• Our process is transparent, which I outlined in my reply to Sheldon Stern in 2004. Ernest May and I are the general editors of the tapes publication series (Philip had to leave when he joined the government in February 2005) and we abide by that approach.
  • I am not entirely sure what Philip Zelikow meant in 2003 by an “online errata sheet” other than the update we posted, with the audio segments, of the original text, Sheldon’s suggested corrections and Philip and David’s review. The transcripts are going to evolve, at the margins, with time and this approach allows scholars to make up their own minds when there are disputes. At the same time, more than meets the high standard for a digital clearing house for people interested in presidential recordings that Philip Zelikow set out in his conference presentation in 2003. All of the JFK transcripts we have published are available online as are a number of our LBJ transcripts. We don’t pretend to be the arbiters of truth and know from experience that transcripts can always be tweaked. As we move increasingly toward web-only, multimedia, digital editions, we are looking for ways to streamline the updating process and welcome suggestions and participation from the scholarly community.
  • is already proving to be a valued resource. Since its launch in February 2003, a growing number of students, teachers, scholars, and the interested public have used the site to listen to these recordings for themselves. It has been commended by some major web sites and in 2005-2006 was recognized by the National Endowment for the Humanities’ EDSITEment program as part of its "Best of the Humanities on the Web" initiative. Closer to home, our web site has become the foundation for multimedia teacher-prep projects on “presidents and civil rights” devised by the Program in cooperation with the Virginia Center for Digital History, Roanoke City Schools and other high school programs around the Commonwealth.
  • Sheldon Stern repeats his canard that the eleven of us are somehow engaged in cornering the market. “These recordings are public records held in trust by the National Archives for the American people,” he writes, “not a private trove to be cornered and exploited without public accountability.” First, in 2003 we placed all available Kennedy and Johnson tapes (and many Nixon tapes) on These belong to the American people. They can be purchased from NARA or downloaded, free, from us. We have done more than anyone else to make these recordings available to anyone who has access to the internet. That’s the opposite of cornering and exploiting them. Moreover, I take exception to Sheldon’s insinuation that the $165 list price for the volumes published by Norton and the accompanying CD-Rom somehow generated an economic windfall for the Miller Center. Not only is the print run for these volumes very small, but the financial return on this investment, given the resources that the Miller Center contributes to the project, is negligible. In any case, by agreement with Norton, we eventually put our transcripts online.
  • I abhor errors, but almost half of the cases Sheldon cites to create a cloud over our work involve judgment calls, not errors. These were places where Philip and Ernest after our review chose not to render an indistinct section and placed ‘[unclear]” instead. I believe that was very responsible of them. Most of what Sheldon told us they should have heard in those [unclear] passages, we still don’t.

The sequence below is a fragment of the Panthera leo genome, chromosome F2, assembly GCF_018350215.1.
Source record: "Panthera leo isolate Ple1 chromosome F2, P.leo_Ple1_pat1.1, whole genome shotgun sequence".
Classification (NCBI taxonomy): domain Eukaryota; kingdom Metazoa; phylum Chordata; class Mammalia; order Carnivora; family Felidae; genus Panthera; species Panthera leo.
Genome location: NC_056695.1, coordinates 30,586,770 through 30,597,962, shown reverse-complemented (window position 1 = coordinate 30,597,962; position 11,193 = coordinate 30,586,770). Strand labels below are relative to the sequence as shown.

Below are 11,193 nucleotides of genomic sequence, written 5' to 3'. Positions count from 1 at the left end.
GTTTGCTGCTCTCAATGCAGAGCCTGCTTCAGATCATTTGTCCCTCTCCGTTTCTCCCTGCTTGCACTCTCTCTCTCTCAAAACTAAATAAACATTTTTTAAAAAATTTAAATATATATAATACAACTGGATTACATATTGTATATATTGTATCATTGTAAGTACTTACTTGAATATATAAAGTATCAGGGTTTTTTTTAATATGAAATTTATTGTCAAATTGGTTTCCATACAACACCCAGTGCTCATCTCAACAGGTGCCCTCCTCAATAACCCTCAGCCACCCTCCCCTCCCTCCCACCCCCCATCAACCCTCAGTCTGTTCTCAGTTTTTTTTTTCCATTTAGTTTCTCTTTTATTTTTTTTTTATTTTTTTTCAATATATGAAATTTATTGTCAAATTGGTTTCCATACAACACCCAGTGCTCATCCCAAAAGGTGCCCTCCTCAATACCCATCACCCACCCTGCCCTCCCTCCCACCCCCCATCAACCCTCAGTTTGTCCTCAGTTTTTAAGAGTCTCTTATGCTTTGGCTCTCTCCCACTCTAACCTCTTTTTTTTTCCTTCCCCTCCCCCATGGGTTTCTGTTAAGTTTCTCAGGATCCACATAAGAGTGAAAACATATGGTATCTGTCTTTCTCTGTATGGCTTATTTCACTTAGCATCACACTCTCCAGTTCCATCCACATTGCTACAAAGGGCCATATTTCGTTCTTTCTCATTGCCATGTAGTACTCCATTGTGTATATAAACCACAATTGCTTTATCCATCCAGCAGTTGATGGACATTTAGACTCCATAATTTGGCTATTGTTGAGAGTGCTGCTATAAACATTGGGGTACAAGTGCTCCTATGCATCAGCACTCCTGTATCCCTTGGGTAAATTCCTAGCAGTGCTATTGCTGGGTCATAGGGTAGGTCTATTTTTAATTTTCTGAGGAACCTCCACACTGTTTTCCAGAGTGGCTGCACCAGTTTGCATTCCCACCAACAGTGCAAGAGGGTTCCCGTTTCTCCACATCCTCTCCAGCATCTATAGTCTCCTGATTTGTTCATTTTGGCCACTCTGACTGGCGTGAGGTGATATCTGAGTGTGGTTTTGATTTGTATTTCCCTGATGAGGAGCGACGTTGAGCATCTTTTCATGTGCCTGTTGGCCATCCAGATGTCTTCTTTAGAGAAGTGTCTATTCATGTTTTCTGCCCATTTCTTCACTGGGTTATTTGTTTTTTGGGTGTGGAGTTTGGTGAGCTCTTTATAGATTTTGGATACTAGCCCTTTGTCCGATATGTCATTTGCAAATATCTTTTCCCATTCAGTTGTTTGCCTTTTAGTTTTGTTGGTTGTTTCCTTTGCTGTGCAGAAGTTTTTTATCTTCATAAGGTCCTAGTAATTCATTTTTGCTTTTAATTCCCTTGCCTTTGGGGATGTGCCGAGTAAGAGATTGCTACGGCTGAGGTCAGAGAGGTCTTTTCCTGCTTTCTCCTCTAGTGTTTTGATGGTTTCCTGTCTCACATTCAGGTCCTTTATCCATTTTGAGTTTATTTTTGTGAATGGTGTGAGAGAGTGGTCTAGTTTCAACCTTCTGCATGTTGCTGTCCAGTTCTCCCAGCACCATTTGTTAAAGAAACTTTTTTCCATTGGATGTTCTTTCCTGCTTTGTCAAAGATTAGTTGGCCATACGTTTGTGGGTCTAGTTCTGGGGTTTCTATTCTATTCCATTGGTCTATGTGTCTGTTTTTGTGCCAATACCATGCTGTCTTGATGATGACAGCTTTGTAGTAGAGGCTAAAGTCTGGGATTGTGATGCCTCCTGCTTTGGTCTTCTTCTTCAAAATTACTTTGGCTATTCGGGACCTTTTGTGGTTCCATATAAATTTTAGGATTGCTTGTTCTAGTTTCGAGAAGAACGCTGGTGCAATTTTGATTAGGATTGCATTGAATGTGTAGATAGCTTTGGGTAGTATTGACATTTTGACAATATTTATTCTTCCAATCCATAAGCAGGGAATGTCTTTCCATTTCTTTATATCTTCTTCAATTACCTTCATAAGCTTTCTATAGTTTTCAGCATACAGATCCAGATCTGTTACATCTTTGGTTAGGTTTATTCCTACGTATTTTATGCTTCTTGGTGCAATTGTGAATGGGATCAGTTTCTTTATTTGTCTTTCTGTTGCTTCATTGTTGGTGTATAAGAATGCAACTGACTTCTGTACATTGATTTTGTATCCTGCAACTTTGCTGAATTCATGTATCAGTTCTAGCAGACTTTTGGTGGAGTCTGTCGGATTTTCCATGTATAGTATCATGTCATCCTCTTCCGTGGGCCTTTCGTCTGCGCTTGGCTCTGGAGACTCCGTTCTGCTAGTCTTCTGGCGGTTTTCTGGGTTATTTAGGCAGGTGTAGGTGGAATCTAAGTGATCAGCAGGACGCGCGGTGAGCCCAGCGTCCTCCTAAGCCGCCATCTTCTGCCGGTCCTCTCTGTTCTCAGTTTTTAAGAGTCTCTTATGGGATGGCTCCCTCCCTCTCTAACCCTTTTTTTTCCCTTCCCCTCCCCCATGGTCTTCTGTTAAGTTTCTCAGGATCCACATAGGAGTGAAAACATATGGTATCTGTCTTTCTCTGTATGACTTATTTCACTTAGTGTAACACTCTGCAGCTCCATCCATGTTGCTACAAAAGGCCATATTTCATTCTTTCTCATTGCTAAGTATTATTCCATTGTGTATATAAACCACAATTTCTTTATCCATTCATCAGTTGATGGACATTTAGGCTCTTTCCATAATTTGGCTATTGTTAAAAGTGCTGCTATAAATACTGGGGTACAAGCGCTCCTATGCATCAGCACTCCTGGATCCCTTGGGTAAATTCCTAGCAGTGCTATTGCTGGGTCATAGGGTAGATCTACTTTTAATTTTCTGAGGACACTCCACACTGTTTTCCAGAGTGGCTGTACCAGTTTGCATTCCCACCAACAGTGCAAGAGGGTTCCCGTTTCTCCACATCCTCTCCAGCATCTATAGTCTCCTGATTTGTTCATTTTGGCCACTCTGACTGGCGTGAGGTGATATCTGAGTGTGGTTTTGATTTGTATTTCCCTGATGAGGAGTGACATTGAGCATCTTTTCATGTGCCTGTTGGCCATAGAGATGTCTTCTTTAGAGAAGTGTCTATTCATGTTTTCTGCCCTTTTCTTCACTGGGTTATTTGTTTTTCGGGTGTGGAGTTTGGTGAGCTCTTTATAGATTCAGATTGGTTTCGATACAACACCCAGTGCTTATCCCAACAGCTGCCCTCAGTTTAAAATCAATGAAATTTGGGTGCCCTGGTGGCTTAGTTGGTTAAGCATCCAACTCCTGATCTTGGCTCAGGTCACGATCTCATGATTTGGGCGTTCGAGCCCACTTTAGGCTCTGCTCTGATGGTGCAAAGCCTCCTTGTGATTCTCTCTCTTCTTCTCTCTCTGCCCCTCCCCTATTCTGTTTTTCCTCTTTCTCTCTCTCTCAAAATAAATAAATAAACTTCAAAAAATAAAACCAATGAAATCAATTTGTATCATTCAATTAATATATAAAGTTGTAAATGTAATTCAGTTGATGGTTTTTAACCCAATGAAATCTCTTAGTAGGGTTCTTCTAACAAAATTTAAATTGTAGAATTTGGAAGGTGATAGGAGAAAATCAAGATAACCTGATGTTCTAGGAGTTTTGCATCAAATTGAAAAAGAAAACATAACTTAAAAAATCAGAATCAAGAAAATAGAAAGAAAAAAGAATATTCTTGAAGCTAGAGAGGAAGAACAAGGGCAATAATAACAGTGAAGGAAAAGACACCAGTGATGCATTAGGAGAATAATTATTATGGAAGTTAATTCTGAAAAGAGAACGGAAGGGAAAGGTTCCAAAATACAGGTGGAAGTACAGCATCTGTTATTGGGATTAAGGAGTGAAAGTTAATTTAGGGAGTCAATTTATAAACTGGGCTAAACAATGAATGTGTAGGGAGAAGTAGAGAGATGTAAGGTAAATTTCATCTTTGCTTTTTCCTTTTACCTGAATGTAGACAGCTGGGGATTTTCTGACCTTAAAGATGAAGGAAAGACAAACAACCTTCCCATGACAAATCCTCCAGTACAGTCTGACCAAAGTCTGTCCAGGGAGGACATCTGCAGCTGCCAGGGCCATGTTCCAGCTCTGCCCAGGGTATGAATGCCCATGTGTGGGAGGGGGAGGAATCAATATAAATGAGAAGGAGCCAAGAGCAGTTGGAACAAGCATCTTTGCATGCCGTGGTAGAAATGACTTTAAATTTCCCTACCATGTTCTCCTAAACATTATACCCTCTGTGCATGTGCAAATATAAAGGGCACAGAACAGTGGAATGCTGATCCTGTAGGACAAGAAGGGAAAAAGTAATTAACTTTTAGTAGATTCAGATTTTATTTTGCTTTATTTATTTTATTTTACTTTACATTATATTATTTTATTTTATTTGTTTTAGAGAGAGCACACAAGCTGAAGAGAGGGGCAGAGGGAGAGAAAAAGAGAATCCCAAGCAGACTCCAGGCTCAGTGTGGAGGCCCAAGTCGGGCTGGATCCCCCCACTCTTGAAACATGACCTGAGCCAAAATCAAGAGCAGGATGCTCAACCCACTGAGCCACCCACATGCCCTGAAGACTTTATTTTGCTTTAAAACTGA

• In looking at David Coleman and Philip Zelikow’s fine review of Sheldon’s 76 cases, it is also worth noting those instances where David and Philip produced a sentence that was different from both what appeared in our 2001 edition and what was suggested by Sheldon. Since all of the participants in this process are professional scholars who did this work very carefully, this is a reminder that scholars should make a point of listening to the tapes themselves in cases where a certain interpretation rests on a particular phrase.

As a result of Sheldon’s assertion that “[t]hese 76 examples are representative cases selected from the Cuban missile crisis transcripts alone (about 35 percent of the 1,797 pages),” there may be some people out there who wonder whether they can trust any of the Kennedy transcripts that we have put out. His 76 examples are not “representative cases” of our work in those first three volumes of JFK transcripts or of our published work on Johnson or of our current work on both presidents. The identification of 76 alleged errors in a limited pool of transcripts cannot be seen as representative. Since 2002, I have asked Sheldon to share his list of all of the errors he claims to have found in our volumes. Although he wrote back privately in friendly terms that he would like to help us, he has never sent me any suggested corrections other than those he has trumpeted publicly and these come primarily from conversations on only two days, October 26 and 27, 1962. Although it took some time for Philip Zelikow, who edited the Cuban missile crisis transcripts, to do his review—Philip, it should be remembered, oversaw the brilliant work of the 9/11 Commission staff before going into the government in early 2005—I edited all the non-missile crisis work and would have been willing to review whatever problem areas Sheldon found in those transcripts. It would help us and other scholars to know precisely where and what the other “cases” are.